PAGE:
When it comes to the Defence Review, the Corbyn leadership will be on easier ground to criticise defence policy. For example, the principle of a 2% of GDP as a NATO benchmark on defence spending  does not stand much examination. The figure of 2% is held up as the key to defence spending.  It is not. The guideline to defence spending is this: government decides its foreign policy ambition and the military decides what it must have to support that policy.  The Defence ministry, industry and the Treasury costs it. If it is 2% so be the coincidence – nothing more.

The valid percentage of GDP is the cost, not a set NATO figure. Corbyn’s people will argue that way when the Review followed by the Defence Budget are published. But whatever the argument and expression of defence economics Corbynism will have no influence on the outcome of November’s review. The Chiefs of Staff will fear the Chancellor, whatever the political hue of defence funding.

We then come to NATO.  Mr Corbyn does not think much of the Alliance.  But then most military have doubts other than some sort of coalition of the willing is necessary. NATO is as far as it ever can be a self-reforming limb of European and part transatlantic foreign and defence policy. Ironically, the weaknesses of the organization are two-fold: the structure of its military wing under the commander of the Supreme Allied Commander Europe (SACUER) and its political restrictions.  That weakness of NATO decision making and commitment has been question by the events in Ukraine and the bravado of President Putin.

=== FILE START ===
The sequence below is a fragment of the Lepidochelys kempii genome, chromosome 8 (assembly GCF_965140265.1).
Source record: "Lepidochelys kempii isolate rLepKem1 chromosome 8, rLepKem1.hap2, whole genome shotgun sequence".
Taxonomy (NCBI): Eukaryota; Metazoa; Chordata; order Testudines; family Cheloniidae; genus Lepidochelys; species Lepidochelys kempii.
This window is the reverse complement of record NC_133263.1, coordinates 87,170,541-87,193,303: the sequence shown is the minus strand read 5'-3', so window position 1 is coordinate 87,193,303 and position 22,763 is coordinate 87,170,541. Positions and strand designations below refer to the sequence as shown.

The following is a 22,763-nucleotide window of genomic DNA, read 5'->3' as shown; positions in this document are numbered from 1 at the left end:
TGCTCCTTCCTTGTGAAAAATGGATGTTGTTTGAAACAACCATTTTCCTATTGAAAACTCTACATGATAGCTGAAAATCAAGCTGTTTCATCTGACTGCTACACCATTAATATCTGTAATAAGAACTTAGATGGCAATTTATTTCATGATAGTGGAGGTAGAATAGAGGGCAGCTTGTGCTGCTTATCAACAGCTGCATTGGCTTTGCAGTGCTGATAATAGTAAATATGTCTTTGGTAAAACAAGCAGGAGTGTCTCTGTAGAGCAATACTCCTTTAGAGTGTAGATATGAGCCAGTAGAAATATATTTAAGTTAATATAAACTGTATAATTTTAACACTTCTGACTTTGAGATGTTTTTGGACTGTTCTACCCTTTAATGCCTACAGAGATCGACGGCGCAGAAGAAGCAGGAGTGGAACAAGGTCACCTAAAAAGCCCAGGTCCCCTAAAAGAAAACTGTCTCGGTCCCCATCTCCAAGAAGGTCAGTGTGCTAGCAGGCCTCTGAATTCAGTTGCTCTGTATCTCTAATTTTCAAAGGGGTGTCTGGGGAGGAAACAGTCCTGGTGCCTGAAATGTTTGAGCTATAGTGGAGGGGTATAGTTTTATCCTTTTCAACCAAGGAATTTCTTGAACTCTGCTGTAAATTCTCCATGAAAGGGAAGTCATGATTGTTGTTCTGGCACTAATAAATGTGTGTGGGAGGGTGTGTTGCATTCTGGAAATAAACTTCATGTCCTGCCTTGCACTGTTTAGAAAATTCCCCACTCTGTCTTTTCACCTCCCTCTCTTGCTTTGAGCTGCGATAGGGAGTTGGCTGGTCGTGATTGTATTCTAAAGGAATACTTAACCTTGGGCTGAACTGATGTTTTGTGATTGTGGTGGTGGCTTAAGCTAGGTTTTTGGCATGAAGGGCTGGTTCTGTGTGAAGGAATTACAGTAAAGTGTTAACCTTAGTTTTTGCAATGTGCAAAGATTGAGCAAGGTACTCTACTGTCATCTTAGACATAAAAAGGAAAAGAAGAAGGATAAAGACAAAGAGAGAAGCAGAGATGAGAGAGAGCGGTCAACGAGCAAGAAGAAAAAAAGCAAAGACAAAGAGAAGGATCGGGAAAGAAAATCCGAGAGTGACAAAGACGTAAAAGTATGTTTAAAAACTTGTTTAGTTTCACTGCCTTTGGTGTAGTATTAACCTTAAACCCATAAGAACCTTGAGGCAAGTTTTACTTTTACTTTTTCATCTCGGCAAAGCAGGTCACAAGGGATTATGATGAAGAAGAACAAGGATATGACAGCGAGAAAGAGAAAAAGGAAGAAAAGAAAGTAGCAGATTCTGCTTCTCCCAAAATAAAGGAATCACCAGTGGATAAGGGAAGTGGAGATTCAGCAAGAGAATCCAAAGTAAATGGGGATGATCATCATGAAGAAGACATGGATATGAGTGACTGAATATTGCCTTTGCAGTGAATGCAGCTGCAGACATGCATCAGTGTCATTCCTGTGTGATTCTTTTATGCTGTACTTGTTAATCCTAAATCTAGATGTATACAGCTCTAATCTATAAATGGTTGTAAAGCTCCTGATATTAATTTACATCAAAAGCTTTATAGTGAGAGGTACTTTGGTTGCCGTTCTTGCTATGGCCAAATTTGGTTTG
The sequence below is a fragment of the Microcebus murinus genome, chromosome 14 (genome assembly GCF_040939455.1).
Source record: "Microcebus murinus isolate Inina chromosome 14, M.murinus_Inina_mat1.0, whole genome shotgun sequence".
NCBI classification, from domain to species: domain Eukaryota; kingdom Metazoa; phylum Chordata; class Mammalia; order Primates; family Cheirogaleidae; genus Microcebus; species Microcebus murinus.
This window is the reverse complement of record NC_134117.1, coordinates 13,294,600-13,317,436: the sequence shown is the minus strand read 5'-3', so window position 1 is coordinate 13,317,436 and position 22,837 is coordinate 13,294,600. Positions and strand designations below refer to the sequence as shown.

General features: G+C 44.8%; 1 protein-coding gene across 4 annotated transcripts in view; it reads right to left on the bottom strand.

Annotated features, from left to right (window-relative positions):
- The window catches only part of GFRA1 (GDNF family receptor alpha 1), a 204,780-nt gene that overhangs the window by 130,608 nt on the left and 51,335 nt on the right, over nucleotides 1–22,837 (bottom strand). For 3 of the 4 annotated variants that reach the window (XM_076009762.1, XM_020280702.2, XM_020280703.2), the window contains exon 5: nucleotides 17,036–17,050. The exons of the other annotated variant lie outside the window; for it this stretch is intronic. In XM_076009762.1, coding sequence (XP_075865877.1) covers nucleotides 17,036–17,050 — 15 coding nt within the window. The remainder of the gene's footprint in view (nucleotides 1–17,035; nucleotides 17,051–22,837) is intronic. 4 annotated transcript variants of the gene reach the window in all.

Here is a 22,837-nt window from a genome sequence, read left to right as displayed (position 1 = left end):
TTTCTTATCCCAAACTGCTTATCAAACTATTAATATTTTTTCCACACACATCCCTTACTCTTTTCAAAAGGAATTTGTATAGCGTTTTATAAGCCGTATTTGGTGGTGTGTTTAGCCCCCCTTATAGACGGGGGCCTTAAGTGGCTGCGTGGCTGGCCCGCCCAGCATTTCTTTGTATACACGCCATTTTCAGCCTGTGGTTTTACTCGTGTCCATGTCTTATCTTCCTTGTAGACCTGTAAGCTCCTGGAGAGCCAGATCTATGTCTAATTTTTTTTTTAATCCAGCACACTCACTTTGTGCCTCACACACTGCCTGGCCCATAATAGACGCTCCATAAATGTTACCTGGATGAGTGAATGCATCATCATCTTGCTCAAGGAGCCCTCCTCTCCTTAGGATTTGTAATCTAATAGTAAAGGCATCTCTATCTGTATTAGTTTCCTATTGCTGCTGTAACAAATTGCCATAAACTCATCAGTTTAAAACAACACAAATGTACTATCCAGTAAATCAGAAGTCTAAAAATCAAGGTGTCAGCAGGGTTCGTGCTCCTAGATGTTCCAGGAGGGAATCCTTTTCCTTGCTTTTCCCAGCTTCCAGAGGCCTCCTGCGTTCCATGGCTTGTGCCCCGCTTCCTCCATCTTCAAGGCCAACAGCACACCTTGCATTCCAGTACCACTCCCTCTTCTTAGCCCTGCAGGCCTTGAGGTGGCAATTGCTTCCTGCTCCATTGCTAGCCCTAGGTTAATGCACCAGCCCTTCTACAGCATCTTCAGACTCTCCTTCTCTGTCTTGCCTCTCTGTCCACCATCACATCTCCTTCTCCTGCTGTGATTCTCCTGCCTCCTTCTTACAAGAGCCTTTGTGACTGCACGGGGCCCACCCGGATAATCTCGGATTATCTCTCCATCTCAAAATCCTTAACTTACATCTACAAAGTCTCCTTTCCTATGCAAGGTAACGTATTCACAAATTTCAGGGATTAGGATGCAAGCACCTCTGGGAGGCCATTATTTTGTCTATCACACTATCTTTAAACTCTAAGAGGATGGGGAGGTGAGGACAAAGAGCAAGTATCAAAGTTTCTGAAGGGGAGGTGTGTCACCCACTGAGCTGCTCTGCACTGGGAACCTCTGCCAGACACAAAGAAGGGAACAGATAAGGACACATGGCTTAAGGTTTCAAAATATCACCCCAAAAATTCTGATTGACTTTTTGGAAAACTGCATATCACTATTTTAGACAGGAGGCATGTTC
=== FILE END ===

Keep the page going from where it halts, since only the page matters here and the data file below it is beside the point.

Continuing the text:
NATO still happens to be a good military alliance if one were needed and the much presented European model is no better. A Corbyn gesture does not have to be withdrawal.  He or anyone else can satisfy scepticism by simply not signing up for some NATO operations.  Mr Corbyn’s sense of realism would also suggest that it is time to re-ask What Is NATO for in 2020? The supporters of such a debate would include the British military.

Furthermore, getting a convincing answer to the what’s it for question will allow a better understanding of national policy responsibilities and most of all, the transatlantic alliance function.

So a summary of the likely relationships between the British military and the defence policy makers working for Mr Corbyn would include that there is unlikely to be any influence on the defence debate between now and the next General Election. Public gasps of breath and headlines warning of damnation will run and run.

There could be two codicils: not this year’s but a not too distant defence review could indeed radically change the shape of British defence. The 1981 defence review carried out by the then Defence Secretary John Nott would have radically changed what the military especially the Royal Navy could and could not achieve. If Nott had been implemented immediately the 1982 Falklands War might not have have gone the way it did.

Would a simple White Paper change radically the British military? Could do easily.